Oh, poor tarragon. For one reason or another, you always get lime-lighted out by Ms. Popularity Basil and Ms. Love-me-or-hate-me Cilantro. Even Ms. I’m-easygoing Thyme gets more love than you. Maybe your floral taste stumps cooks into not knowing what to do with you. And bakers, they don’t show you any love either. Mint, such a dessert herb limelight whore you are (harsh words, but it’s true).
But tarragon oh tarragon, I can’t quit you. I love you too much – in tea, in savory dishes, in ice cream – you need to quit being a wall flower and start showing your true colors. Because you are amazing and the world needs to discover you.
Hence, this love letter cum Vegan MoFo blog post. I want to show the readers out there that you deserve some attention and some lovin’.
2. And for reason #1, I love that I can harvested you mere minutes before adding you into any dish. The freshness of you, quite frankly, is intoxicating.
3. You pair quite well with citrus and I love you in a dalandan vinaigrette. I even love you mixed into my green salad, because you sure are tasty.
4. You and thyme keep each other company nicely and I’ve added you both to bean soups and stews with such satisfying results. Such bright flavors you add to a dish.
5. I’ve made many a vegan cheese spread and cream sauce with you because you add a little sumthin’ sumthin’ to the mix. What is it?? You’ve got me wrapped around your little herbaceous finger!
6. I once made 3 different herb-infused ice creams using you, basil, and mint separately. You stole the ice cream show hands down, my love.
7. I guess, one of the reasons you’ll remain in my heart is because you remind me so much of my favorite childhood beverage – root beer. And you are amazing in hot tea or iced tea, sweetened, or not. Really.
8. The fact that you not only taste good, but are good for me, makes complete sense. I mean, you’ve got anti-oxidant superpowers! You bring me down from a sugar high! Why, you even make sure that nasty clots don’t bulk up my arteries and my heart so I don’t accidentally get a heart attack, or God forbid, a stroke. You take care of me.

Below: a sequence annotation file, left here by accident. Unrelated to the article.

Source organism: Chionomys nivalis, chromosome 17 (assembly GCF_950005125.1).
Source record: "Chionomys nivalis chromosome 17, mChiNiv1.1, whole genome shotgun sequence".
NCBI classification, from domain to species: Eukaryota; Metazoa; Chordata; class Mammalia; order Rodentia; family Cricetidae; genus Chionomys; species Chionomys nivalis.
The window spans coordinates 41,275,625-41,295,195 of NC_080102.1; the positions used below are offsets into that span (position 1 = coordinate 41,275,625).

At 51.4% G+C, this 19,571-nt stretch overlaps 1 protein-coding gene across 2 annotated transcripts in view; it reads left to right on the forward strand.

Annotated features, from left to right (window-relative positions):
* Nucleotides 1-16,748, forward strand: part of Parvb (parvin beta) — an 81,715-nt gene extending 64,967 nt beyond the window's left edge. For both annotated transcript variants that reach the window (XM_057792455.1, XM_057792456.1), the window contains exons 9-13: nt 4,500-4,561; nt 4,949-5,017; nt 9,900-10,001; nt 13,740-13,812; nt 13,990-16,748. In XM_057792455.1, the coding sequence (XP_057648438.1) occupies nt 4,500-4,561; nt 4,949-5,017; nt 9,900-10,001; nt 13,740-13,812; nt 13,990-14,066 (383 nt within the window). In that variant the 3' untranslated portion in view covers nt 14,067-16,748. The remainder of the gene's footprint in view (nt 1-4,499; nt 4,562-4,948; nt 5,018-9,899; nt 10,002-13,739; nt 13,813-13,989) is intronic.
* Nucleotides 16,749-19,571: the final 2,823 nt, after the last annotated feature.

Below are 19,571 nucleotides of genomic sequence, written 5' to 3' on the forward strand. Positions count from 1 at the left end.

9. Umm, I think it’s pretty clear why you’re great. You calm me down when I’m winded up and you put me to sleep quite nicely. You’ll even cure me from a case of hiccups. Why, you’ll cure toothaches right up, too. What can’t you do?
I’m going to share a few recipes that celebrate you in all your glory. And I hope, one day, the world will see you for who you truly are: a star.
1 handful of fresh tarragon stalks and leaves (about 5 or 7)
1 liter water
Place the tarragon and water in a saucepan. Bring to a boil, then turn off the heat. Serve.
Alternatively, bring the water up to a boil. Place the tarragon in a teapot and pour in the water. Let steep for 10 minutes. Serve.
Dalandan tarragon vinaigrette
Makes 1 ½ cups
¼ cup dalandan juice
2 tbsp calamansi juice
2 tsp muscovado sugar or raw sugar, or to taste
1 tsp mustard, optional (this acts as an emulsifier and keeps the dressing homogenous)
1 shallot (sibuyas na mura), finely minced
1 cup vegetable oil: extra virgin oil, light olive oil, or canola
2 tbsp tarragon, finely minced
Salt and pepper to taste
- In a small bowl, whisk together the dalandan juice, lemon juice, sugar, mustard, and shallot.
- Slowly pour in the oil while whisking continuously until emulsified.
- Add the tarragon, and adjust for salt and pepper accordingly.
Lentil salad with thyme and tarragon
Makes about 4 to 6 servings
1 cup dried lentils (or 2 cans cooked lentils, rinsed and drained)
1 laurel leaf
1 onion, finely chopped
2 to 3 garlic cloves, chopped
1 tbsp dried thyme
4 tomatoes, seeded, chopped
Juice of 2 lemons, about ½ cup (no lemons? Use cane vinegar)
¼ cup extra virgin olive oil (or regular canola oil)
¼ cup fresh tarragon, chopped
1 handful fresh parsley, chopped
Salt and pepper to taste
1. Cook the lentils:
a. Rinse the lentils a few times in running water.
b. Place the lentils in a saucepan. Cover with fresh water (about 2 inches above the beans) and add a huge pinch of salt and 1 laurel leaf.
c. Bring the beans up to a boil, and then simmer on low until cooked, about 25 minutes. Drain and discard the leaf.
2. In a bowl, mix the cooked lentils, onion, garlic, thyme, tomatoes, lemon juice, and pinches of salt and pepper together.
3. Drizzle in the oil and mix well. You want each lentil to be coated in lovely oil.
4. Mix in the tarragon and parsley. Adjust for salt and pepper accordingly.
Serve warm or cold – on a bed of greens, in an open-faced sandwich, in a tortilla wrap, with a bowl of rice, with cooked pasta.